They found that we are the only primates whose bodies do not produce Neu5Gc - although further research established that our Neanderthal cousins were missing this version of the sugar acid, too.
Instead, human (and Neanderthal) cells bristle with a sugar called Neu5Ac. The two molecules are identical, apart from one little detail: the ape molecule has a single extra oxygen atom. Because of the many different jobs this sugar does throughout the body, this one atom was the first example found of a fundamental genetic and biochemical difference between humans and our closest relatives.
Profs Muchmore and Varki then found out why this oxygen atom is missing: our molecule is the precursor of the animal version. Unlike chimpanzees and other great apes, humans lack a particular version of an enzyme that converts Neu5Ac (or, to give it its full name, N-acetylneuraminic acid) into Neu5Gc. This tiny change could potentially explain some of the more unusual differences between humans and apes.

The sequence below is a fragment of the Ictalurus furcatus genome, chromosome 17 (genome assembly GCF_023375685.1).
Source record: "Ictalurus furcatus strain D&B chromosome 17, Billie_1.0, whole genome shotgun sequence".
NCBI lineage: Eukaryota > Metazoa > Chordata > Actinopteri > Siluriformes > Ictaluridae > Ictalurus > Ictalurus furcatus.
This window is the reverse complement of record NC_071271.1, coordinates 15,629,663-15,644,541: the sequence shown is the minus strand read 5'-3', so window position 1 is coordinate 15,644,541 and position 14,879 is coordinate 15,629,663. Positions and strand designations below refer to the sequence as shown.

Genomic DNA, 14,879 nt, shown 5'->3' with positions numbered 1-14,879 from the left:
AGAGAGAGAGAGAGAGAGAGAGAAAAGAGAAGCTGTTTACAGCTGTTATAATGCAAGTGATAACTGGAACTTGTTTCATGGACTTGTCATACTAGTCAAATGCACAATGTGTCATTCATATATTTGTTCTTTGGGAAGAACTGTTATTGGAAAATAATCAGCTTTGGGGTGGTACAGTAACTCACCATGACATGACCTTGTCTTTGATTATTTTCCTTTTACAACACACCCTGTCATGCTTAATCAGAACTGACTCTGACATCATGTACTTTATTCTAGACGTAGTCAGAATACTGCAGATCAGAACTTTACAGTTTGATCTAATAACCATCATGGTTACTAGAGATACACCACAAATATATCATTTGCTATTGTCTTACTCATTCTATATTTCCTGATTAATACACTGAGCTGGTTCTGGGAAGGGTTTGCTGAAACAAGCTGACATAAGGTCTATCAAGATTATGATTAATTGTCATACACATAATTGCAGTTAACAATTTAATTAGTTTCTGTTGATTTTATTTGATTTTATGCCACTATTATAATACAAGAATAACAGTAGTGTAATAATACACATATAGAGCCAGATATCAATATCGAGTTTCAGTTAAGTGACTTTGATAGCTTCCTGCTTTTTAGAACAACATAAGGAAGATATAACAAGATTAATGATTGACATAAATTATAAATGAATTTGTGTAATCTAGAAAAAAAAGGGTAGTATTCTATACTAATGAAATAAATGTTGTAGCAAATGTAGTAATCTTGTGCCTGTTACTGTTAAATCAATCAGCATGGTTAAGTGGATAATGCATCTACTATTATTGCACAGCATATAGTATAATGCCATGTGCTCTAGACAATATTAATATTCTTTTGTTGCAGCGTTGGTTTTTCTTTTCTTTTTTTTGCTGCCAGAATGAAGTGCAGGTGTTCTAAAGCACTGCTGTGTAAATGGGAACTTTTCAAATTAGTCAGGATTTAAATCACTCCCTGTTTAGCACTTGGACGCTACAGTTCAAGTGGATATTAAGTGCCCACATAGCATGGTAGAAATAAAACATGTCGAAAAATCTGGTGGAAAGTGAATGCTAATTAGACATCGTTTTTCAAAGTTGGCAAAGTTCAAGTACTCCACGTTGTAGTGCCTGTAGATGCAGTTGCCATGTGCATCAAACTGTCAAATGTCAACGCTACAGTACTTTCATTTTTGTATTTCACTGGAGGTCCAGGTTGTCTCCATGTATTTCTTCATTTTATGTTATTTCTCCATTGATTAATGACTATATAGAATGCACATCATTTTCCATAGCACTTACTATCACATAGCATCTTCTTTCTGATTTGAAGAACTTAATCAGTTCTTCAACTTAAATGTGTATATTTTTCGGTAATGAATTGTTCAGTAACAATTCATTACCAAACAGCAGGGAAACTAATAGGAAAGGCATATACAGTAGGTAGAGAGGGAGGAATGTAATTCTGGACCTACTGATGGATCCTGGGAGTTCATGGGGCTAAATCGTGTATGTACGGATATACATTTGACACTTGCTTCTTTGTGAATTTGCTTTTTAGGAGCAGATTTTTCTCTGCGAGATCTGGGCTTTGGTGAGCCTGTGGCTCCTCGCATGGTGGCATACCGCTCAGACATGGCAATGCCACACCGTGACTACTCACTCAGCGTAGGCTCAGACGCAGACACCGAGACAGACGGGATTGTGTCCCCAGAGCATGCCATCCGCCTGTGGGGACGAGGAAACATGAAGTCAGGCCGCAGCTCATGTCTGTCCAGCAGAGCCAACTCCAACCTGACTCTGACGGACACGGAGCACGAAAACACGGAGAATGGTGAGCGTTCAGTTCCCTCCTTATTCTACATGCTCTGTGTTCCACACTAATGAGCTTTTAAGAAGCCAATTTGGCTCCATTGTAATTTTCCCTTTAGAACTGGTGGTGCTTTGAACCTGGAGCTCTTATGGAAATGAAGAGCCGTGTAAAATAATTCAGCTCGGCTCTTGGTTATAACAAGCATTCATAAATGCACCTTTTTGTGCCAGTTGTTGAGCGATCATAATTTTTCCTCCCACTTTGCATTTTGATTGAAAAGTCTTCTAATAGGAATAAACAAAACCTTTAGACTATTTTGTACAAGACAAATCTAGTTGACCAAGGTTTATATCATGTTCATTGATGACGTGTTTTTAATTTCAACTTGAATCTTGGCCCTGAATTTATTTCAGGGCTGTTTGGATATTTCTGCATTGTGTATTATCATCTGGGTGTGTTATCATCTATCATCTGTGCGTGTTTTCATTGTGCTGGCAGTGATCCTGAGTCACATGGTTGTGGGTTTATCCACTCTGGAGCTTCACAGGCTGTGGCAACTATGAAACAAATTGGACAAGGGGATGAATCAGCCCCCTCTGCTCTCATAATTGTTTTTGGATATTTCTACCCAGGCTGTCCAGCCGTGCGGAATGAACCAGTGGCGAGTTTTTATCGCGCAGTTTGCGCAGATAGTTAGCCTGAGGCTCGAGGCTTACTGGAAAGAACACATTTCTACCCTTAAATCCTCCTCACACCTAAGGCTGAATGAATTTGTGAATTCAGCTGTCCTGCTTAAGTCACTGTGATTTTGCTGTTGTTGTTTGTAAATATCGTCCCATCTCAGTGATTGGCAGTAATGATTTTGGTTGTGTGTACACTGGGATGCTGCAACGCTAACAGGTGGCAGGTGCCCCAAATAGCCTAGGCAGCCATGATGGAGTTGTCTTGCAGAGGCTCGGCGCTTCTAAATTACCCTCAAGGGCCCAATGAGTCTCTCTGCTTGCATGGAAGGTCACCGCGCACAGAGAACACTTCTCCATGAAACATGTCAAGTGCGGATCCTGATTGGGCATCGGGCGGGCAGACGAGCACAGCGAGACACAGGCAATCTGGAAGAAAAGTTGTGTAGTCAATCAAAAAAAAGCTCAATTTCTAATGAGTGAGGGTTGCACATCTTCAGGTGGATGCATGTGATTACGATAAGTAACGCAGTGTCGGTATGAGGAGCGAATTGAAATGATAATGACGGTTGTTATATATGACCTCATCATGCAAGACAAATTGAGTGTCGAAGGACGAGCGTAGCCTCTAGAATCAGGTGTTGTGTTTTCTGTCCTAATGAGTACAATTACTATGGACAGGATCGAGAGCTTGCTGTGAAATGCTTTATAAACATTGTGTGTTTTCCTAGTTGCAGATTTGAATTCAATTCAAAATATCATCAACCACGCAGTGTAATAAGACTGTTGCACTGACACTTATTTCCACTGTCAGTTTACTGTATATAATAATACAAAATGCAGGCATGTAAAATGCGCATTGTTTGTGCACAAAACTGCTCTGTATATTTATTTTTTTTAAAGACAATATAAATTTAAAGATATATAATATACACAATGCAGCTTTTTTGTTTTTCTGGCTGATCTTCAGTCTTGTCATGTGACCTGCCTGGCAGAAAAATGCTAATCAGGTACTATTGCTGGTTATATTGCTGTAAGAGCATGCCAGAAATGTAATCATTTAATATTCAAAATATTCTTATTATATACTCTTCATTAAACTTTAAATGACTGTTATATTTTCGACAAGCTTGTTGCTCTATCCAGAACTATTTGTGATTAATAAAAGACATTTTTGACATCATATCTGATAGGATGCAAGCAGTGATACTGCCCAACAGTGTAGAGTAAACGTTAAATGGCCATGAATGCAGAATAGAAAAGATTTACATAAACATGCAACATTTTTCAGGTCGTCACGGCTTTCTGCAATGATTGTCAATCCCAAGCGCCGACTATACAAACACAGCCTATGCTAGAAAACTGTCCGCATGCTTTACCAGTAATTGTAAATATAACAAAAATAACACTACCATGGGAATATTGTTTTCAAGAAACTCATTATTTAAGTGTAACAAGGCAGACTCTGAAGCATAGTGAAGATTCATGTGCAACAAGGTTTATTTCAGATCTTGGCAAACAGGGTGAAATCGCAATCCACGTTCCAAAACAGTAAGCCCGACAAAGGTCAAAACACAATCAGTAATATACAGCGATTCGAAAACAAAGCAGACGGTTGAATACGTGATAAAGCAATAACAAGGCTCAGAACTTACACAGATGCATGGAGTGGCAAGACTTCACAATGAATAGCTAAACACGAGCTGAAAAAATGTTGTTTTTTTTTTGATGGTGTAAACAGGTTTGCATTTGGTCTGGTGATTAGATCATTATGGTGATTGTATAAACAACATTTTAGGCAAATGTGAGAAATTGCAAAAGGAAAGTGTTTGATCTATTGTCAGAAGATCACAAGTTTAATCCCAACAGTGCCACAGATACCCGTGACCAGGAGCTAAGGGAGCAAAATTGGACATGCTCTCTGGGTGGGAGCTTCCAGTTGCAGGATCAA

Chimpanzees do not seem to suffer from heart disease, cancers, rheumatoid arthritis or bronchial asthma - common conditions in humans. Nor do they get sick from the human malaria parasite, which uses sialic acid to latch on to our blood cells.
In recent studies, Prof Varki's team has found tantalising evidence that this mysterious molecule could be exerting a wider effect on our health, through the substances we eat.
After testing a range of foods, they found the highest levels of Neu5Gc in red meat: up to 11,600 micrograms could be absorbed from the recommended daily serving of beef, 5,100 from pork and 4,900 from lamb. The level in goat's cheese was 5,500, but fell to around 700 in milk and salmon. Cod, tuna, turkey and duck were in the twenties.
Given that food is broken down in the stomach, did eating animal tissue present the same dangers of provoking an immune attack as transplanting it? Following that great scientific tradition of self-experimentation, Profs Varki, Muchmore and Pascal Gagneux ate pure Neu5Gc to see what would happen.
Not only did the foreign sugar show up in the body soon after eating, but tests also revealed that many people carry antibodies that react to Neu5Gc - a protective immune response, but one which could trigger damaging inflammation.
Prof Varki's colleague - and wife - Prof Nissi Varki then found that small amounts of Neu5Gc were present in normal human tissue, probably as a result of long-term consumption. And as well as food, many biotherapeutic products made in animal cells and/or using animal materials were also contaminated with Neu5Gc.